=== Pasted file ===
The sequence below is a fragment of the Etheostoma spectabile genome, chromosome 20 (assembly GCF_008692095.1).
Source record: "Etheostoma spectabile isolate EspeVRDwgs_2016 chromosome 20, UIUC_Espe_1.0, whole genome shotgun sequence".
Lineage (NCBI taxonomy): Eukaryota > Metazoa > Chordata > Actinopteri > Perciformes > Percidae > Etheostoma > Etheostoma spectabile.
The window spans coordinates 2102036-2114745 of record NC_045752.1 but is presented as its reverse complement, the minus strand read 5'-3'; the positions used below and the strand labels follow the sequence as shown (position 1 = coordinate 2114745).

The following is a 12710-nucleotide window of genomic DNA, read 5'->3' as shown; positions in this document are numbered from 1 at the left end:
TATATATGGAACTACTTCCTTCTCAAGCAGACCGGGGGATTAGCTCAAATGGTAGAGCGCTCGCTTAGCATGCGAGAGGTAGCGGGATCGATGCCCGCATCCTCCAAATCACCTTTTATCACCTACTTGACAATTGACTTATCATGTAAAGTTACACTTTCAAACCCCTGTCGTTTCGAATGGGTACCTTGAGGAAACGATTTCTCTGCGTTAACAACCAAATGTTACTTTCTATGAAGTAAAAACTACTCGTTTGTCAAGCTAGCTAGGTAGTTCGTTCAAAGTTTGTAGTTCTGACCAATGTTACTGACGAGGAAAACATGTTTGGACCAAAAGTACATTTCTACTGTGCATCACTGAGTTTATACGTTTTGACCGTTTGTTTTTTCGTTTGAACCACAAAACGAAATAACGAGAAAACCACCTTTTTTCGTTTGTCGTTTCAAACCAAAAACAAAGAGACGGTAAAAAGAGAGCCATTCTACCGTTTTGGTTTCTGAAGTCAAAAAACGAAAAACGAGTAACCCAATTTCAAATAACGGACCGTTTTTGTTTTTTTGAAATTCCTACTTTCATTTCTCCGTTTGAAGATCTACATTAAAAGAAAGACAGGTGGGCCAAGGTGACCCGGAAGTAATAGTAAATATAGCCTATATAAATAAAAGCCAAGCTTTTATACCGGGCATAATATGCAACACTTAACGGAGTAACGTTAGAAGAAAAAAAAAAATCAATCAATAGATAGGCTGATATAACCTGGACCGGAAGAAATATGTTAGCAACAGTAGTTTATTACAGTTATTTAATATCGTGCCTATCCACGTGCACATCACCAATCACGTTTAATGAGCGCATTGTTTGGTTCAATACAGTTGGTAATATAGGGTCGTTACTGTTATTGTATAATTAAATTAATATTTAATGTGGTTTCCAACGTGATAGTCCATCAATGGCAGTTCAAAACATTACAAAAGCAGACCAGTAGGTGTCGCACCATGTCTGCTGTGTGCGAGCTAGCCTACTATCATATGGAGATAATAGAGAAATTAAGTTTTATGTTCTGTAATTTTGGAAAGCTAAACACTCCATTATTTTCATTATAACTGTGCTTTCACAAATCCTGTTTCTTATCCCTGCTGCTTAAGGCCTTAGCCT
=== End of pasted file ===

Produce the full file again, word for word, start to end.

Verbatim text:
The sequence below is a fragment of the Etheostoma spectabile genome, chromosome 20 (assembly GCF_008692095.1).
Source record: "Etheostoma spectabile isolate EspeVRDwgs_2016 chromosome 20, UIUC_Espe_1.0, whole genome shotgun sequence".
Lineage (NCBI taxonomy): Eukaryota > Metazoa > Chordata > Actinopteri > Perciformes > Percidae > Etheostoma > Etheostoma spectabile.
The window spans coordinates 2102036-2114745 of record NC_045752.1 but is presented as its reverse complement, the minus strand read 5'-3'; the positions used below and the strand labels follow the sequence as shown (position 1 = coordinate 2114745).

The following is a 12710-nucleotide window of genomic DNA, read 5'->3' as shown; positions in this document are numbered from 1 at the left end:
TATATATGGAACTACTTCCTTCTCAAGCAGACCGGGGGATTAGCTCAAATGGTAGAGCGCTCGCTTAGCATGCGAGAGGTAGCGGGATCGATGCCCGCATCCTCCAAATCACCTTTTATCACCTACTTGACAATTGACTTATCATGTAAAGTTACACTTTCAAACCCCTGTCGTTTCGAATGGGTACCTTGAGGAAACGATTTCTCTGCGTTAACAACCAAATGTTACTTTCTATGAAGTAAAAACTACTCGTTTGTCAAGCTAGCTAGGTAGTTCGTTCAAAGTTTGTAGTTCTGACCAATGTTACTGACGAGGAAAACATGTTTGGACCAAAAGTACATTTCTACTGTGCATCACTGAGTTTATACGTTTTGACCGTTTGTTTTTTCGTTTGAACCACAAAACGAAATAACGAGAAAACCACCTTTTTTCGTTTGTCGTTTCAAACCAAAAACAAAGAGACGGTAAAAAGAGAGCCATTCTACCGTTTTGGTTTCTGAAGTCAAAAAACGAAAAACGAGTAACCCAATTTCAAATAACGGACCGTTTTTGTTTTTTTGAAATTCCTACTTTCATTTCTCCGTTTGAAGATCTACATTAAAAGAAAGACAGGTGGGCCAAGGTGACCCGGAAGTAATAGTAAATATAGCCTATATAAATAAAAGCCAAGCTTTTATACCGGGCATAATATGCAACACTTAACGGAGTAACGTTAGAAGAAAAAAAAAAATCAATCAATAGATAGGCTGATATAACCTGGACCGGAAGAAATATGTTAGCAACAGTAGTTTATTACAGTTATTTAATATCGTGCCTATCCACGTGCACATCACCAATCACGTTTAATGAGCGCATTGTTTGGTTCAATACAGTTGGTAATATAGGGTCGTTACTGTTATTGTATAATTAAATTAATATTTAATGTGGTTTCCAACGTGATAGTCCATCAATGGCAGTTCAAAACATTACAAAAGCAGACCAGTAGGTGTCGCACCATGTCTGCTGTGTGCGAGCTAGCCTACTATCATATGGAGATAATAGAGAAATTAAGTTTTATGTTCTGTAATTTTGGAAAGCTAAACACTCCATTATTTTCATTATAACTGTGCTTTCACAAATCCTGTTTCTTATCCCTGCTGCTTAAGGCCTTAGCCT